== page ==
But that's what the West keeps saying to Vladimir Putin's Russia. The most recent example is United Kingdom Foreign Secretary Philip Hammond telling the BBC: "We've got to send a clear signal to Russia that we will not allow them to transgress our red lines. At the same time we have to recognize that the Russians do have a sense of being surrounded and under attack, and we don't want to make unnecessary provocations."

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Three Russian television stations interviewed Andrei Petkov from a hospital bed in Nikolayev, Ukraine, in April 2014. Rossia 1 described him, with a bandage on his nose, as an ordinary citizen attacked by neo-Nazis and nationalists; NTV named him a German spy for a secret European organization; and the National Independent News of Crimea identified him as a pediatric surgeon who had saved the lives of more than 200 infants before getting caught in the crossfire. Similarly, Russian television has interviewed the same blonde woman as a native of five different cities in Ukraine. She has been a housewife, the mother of a soldier, and an exile living in Russia. In 2014, Russian state television showed a video depicting the murder of a pro-Russian fighter in eastern Ukraine by nationalists. But the video was a fabrication; it was made in the north Caucasus in 2012. The lies on Russian TV have become so numerous and egregious that one news outlet compiled a list of Russia's top 100 lies about Ukraine.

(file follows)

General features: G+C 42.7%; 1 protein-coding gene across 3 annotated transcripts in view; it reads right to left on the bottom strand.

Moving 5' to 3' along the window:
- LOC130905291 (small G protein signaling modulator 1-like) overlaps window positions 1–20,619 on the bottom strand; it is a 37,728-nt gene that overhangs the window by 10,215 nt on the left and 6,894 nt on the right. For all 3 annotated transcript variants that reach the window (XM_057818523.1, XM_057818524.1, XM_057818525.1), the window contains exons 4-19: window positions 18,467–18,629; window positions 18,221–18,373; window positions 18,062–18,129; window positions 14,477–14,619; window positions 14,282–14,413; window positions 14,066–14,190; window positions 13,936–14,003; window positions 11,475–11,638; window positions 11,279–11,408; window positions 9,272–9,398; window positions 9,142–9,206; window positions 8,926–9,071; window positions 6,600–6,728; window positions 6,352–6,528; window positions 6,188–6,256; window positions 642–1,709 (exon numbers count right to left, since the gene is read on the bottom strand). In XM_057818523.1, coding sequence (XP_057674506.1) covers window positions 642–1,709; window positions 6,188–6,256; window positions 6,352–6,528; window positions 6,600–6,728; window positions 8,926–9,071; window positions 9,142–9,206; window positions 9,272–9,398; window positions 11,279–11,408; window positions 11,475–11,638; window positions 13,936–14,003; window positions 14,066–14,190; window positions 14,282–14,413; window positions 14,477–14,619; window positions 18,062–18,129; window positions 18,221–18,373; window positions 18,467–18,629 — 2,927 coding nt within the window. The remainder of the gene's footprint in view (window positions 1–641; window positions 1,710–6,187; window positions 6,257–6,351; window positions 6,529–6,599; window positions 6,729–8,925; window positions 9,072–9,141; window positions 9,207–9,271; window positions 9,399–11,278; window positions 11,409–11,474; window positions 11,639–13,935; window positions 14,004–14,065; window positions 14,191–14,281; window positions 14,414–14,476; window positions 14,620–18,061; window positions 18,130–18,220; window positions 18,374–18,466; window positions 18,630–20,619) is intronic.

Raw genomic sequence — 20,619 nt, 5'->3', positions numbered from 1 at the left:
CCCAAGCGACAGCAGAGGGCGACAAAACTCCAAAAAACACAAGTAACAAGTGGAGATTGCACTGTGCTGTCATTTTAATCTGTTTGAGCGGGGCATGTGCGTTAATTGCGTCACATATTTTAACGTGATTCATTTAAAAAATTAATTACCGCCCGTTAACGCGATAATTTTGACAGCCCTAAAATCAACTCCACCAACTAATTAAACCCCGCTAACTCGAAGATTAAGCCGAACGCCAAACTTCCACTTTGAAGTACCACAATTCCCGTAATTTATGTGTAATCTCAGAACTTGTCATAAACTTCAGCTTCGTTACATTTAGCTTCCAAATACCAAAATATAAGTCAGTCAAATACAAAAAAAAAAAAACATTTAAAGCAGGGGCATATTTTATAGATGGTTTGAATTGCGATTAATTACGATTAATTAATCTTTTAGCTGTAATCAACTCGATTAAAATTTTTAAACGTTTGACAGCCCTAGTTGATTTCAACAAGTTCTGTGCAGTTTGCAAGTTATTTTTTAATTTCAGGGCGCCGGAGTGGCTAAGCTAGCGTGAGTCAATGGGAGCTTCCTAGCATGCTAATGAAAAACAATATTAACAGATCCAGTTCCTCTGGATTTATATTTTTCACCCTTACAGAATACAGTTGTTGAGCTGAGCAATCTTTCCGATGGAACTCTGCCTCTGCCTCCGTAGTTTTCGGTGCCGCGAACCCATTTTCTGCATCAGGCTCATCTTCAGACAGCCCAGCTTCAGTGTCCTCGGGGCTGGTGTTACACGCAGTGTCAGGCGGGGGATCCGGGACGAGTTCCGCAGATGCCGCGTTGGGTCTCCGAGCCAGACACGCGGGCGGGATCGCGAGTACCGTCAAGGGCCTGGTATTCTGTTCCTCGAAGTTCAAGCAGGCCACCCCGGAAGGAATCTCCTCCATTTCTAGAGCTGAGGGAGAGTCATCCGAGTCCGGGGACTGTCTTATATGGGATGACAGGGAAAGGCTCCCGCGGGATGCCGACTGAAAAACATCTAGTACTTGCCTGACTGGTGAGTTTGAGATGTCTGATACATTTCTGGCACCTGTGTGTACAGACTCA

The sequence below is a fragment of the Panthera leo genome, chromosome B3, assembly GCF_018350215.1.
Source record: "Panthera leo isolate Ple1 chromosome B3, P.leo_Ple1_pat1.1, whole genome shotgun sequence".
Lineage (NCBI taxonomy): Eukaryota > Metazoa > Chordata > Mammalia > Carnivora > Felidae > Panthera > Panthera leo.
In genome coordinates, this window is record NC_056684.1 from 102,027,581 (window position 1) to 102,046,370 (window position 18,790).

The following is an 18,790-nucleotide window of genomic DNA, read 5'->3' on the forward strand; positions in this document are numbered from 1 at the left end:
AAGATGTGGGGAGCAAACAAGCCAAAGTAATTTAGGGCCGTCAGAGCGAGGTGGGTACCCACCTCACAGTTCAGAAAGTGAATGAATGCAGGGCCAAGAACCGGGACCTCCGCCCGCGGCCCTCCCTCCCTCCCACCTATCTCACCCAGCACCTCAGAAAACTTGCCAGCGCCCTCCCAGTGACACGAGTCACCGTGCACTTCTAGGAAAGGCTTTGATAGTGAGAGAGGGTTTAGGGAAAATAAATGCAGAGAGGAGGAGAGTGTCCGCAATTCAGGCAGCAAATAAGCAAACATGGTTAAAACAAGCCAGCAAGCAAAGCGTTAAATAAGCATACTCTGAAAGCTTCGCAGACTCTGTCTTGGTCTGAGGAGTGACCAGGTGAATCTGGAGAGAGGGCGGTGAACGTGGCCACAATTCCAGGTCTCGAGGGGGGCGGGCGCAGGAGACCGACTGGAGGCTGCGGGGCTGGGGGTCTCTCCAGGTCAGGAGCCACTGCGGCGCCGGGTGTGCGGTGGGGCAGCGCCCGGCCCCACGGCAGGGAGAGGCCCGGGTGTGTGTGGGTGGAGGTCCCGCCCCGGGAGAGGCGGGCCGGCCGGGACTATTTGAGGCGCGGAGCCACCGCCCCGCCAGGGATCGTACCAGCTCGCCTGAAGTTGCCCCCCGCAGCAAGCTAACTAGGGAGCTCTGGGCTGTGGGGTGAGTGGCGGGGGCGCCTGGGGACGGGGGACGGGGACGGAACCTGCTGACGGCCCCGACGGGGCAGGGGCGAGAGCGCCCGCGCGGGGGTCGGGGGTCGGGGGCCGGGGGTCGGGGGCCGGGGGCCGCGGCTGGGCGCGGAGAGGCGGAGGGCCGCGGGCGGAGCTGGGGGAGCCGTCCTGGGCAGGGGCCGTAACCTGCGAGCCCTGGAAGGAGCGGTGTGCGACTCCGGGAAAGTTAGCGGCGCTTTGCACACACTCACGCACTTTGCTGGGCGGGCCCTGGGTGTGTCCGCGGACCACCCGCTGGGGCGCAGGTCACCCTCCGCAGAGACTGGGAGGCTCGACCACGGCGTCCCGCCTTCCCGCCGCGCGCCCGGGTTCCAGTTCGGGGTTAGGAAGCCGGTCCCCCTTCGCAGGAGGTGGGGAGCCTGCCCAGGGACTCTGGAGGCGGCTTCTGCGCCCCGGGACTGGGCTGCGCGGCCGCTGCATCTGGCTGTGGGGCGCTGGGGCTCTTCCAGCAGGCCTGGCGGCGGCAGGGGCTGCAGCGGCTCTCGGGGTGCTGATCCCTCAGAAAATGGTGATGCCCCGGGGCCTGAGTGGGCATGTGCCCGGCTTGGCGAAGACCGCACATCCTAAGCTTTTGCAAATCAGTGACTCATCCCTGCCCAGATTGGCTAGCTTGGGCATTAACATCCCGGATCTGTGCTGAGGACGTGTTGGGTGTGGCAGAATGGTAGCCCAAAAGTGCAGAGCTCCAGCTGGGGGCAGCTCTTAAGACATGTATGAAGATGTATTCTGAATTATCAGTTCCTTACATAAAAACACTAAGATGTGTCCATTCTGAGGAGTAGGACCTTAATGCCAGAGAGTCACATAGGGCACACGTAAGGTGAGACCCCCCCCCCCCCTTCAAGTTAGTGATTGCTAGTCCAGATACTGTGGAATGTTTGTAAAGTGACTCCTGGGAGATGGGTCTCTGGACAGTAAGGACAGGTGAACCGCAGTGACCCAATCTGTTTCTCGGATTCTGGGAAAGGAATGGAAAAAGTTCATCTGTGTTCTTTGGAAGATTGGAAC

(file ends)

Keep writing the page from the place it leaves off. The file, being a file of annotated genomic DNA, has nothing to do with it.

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Valentin Nalyvaichenko, head of the Security Service of Ukraine (SBU), is in trouble again. On June 15, Ukrainian President Petro Poroshenko said he was "unsatisfied" with Nalyvaichenko's work. Three days later, Ukraine's parliament dismissed him.

At a time when the Minsk II ceasefire agreement is a ceasefire in name only and the threat of Russian espionage, sabotage, and invasion loom on a daily basis, sacking the country's intelligence chief for political reasons is risky. Then again, this is not the first time there has been speculation about Nalyvaichenko's dismissal. However, in each case, Nalyvaichenko's performance in fighting Russian aggression had kept him in the job. The fact that he's reportedly been offered at least two government posts suggests that Poroshenko still needs Nalyvychenko. So don't write his political obituary yet.